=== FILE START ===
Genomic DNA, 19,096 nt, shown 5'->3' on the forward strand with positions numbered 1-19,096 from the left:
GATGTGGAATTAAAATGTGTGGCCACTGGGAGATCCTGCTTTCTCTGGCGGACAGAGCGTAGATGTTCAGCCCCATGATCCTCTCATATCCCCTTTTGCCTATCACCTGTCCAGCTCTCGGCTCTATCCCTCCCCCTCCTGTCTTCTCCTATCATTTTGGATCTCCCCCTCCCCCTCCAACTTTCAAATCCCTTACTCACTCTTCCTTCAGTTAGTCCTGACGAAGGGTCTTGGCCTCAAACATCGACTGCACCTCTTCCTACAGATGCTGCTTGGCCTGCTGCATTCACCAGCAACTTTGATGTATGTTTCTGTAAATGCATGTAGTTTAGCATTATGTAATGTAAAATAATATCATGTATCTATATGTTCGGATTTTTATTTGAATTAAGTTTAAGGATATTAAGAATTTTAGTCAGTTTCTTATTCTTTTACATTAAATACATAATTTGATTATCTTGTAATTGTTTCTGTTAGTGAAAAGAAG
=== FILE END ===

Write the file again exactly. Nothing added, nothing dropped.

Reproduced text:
Genomic DNA, 19,096 nt, shown 5'->3' on the forward strand with positions numbered 1-19,096 from the left:
GATGTGGAATTAAAATGTGTGGCCACTGGGAGATCCTGCTTTCTCTGGCGGACAGAGCGTAGATGTTCAGCCCCATGATCCTCTCATATCCCCTTTTGCCTATCACCTGTCCAGCTCTCGGCTCTATCCCTCCCCCTCCTGTCTTCTCCTATCATTTTGGATCTCCCCCTCCCCCTCCAACTTTCAAATCCCTTACTCACTCTTCCTTCAGTTAGTCCTGACGAAGGGTCTTGGCCTCAAACATCGACTGCACCTCTTCCTACAGATGCTGCTTGGCCTGCTGCATTCACCAGCAACTTTGATGTATGTTTCTGTAAATGCATGTAGTTTAGCATTATGTAATGTAAAATAATATCATGTATCTATATGTTCGGATTTTTATTTGAATTAAGTTTAAGGATATTAAGAATTTTAGTCAGTTTCTTATTCTTTTACATTAAATACATAATTTGATTATCTTGTAATTGTTTCTGTTAGTGAAAAGAAG